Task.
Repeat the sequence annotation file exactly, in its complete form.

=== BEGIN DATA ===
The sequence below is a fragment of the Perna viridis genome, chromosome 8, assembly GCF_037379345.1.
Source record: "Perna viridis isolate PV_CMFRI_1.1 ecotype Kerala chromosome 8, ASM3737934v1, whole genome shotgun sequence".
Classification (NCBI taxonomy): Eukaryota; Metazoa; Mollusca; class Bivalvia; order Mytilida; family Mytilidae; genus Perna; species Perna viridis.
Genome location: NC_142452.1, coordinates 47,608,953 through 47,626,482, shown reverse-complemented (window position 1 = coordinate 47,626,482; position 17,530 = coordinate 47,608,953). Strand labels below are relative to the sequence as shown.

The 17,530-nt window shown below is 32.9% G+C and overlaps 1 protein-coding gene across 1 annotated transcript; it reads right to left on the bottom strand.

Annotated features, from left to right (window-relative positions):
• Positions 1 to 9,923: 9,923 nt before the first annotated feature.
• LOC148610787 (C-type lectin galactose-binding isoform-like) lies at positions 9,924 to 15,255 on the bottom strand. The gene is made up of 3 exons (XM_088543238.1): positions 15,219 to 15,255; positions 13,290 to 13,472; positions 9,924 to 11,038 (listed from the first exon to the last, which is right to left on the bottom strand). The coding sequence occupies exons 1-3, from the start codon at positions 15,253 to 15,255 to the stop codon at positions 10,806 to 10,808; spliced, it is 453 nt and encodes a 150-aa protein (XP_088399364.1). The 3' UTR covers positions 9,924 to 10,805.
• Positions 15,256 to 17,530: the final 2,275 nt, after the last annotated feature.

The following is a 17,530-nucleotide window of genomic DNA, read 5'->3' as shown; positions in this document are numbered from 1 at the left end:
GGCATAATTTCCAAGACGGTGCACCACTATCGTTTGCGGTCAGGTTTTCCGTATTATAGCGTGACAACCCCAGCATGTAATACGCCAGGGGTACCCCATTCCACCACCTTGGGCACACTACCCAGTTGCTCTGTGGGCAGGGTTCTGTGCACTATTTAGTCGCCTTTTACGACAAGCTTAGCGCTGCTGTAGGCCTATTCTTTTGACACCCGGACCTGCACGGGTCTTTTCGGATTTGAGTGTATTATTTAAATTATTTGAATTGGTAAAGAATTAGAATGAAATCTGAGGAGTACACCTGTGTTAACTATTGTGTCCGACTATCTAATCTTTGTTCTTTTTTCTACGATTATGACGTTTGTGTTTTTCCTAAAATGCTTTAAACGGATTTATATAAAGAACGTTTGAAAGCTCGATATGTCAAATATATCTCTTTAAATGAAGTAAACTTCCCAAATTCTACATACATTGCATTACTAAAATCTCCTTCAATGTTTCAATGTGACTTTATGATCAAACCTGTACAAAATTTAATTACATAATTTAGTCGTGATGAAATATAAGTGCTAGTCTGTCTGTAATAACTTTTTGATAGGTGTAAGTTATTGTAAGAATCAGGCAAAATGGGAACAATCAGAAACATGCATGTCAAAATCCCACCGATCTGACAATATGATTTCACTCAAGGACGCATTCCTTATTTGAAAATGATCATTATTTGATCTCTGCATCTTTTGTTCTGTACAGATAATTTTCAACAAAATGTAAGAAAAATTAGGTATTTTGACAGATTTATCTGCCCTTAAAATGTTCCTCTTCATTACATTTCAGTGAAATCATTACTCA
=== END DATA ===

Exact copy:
The sequence below is a fragment of the Perna viridis genome, chromosome 8, assembly GCF_037379345.1.
Source record: "Perna viridis isolate PV_CMFRI_1.1 ecotype Kerala chromosome 8, ASM3737934v1, whole genome shotgun sequence".
Classification (NCBI taxonomy): Eukaryota; Metazoa; Mollusca; class Bivalvia; order Mytilida; family Mytilidae; genus Perna; species Perna viridis.
Genome location: NC_142452.1, coordinates 47,608,953 through 47,626,482, shown reverse-complemented (window position 1 = coordinate 47,626,482; position 17,530 = coordinate 47,608,953). Strand labels below are relative to the sequence as shown.

The 17,530-nt window shown below is 32.9% G+C and overlaps 1 protein-coding gene across 1 annotated transcript; it reads right to left on the bottom strand.

Annotated features, from left to right (window-relative positions):
• Positions 1 to 9,923: 9,923 nt before the first annotated feature.
• LOC148610787 (C-type lectin galactose-binding isoform-like) lies at positions 9,924 to 15,255 on the bottom strand. The gene is made up of 3 exons (XM_088543238.1): positions 15,219 to 15,255; positions 13,290 to 13,472; positions 9,924 to 11,038 (listed from the first exon to the last, which is right to left on the bottom strand). The coding sequence occupies exons 1-3, from the start codon at positions 15,253 to 15,255 to the stop codon at positions 10,806 to 10,808; spliced, it is 453 nt and encodes a 150-aa protein (XP_088399364.1). The 3' UTR covers positions 9,924 to 10,805.
• Positions 15,256 to 17,530: the final 2,275 nt, after the last annotated feature.

The following is a 17,530-nucleotide window of genomic DNA, read 5'->3' as shown; positions in this document are numbered from 1 at the left end:
GGCATAATTTCCAAGACGGTGCACCACTATCGTTTGCGGTCAGGTTTTCCGTATTATAGCGTGACAACCCCAGCATGTAATACGCCAGGGGTACCCCATTCCACCACCTTGGGCACACTACCCAGTTGCTCTGTGGGCAGGGTTCTGTGCACTATTTAGTCGCCTTTTACGACAAGCTTAGCGCTGCTGTAGGCCTATTCTTTTGACACCCGGACCTGCACGGGTCTTTTCGGATTTGAGTGTATTATTTAAATTATTTGAATTGGTAAAGAATTAGAATGAAATCTGAGGAGTACACCTGTGTTAACTATTGTGTCCGACTATCTAATCTTTGTTCTTTTTTCTACGATTATGACGTTTGTGTTTTTCCTAAAATGCTTTAAACGGATTTATATAAAGAACGTTTGAAAGCTCGATATGTCAAATATATCTCTTTAAATGAAGTAAACTTCCCAAATTCTACATACATTGCATTACTAAAATCTCCTTCAATGTTTCAATGTGACTTTATGATCAAACCTGTACAAAATTTAATTACATAATTTAGTCGTGATGAAATATAAGTGCTAGTCTGTCTGTAATAACTTTTTGATAGGTGTAAGTTATTGTAAGAATCAGGCAAAATGGGAACAATCAGAAACATGCATGTCAAAATCCCACCGATCTGACAATATGATTTCACTCAAGGACGCATTCCTTATTTGAAAATGATCATTATTTGATCTCTGCATCTTTTGTTCTGTACAGATAATTTTCAACAAAATGTAAGAAAAATTAGGTATTTTGACAGATTTATCTGCCCTTAAAATGTTCCTCTTCATTACATTTCAGTGAAATCATTACTCA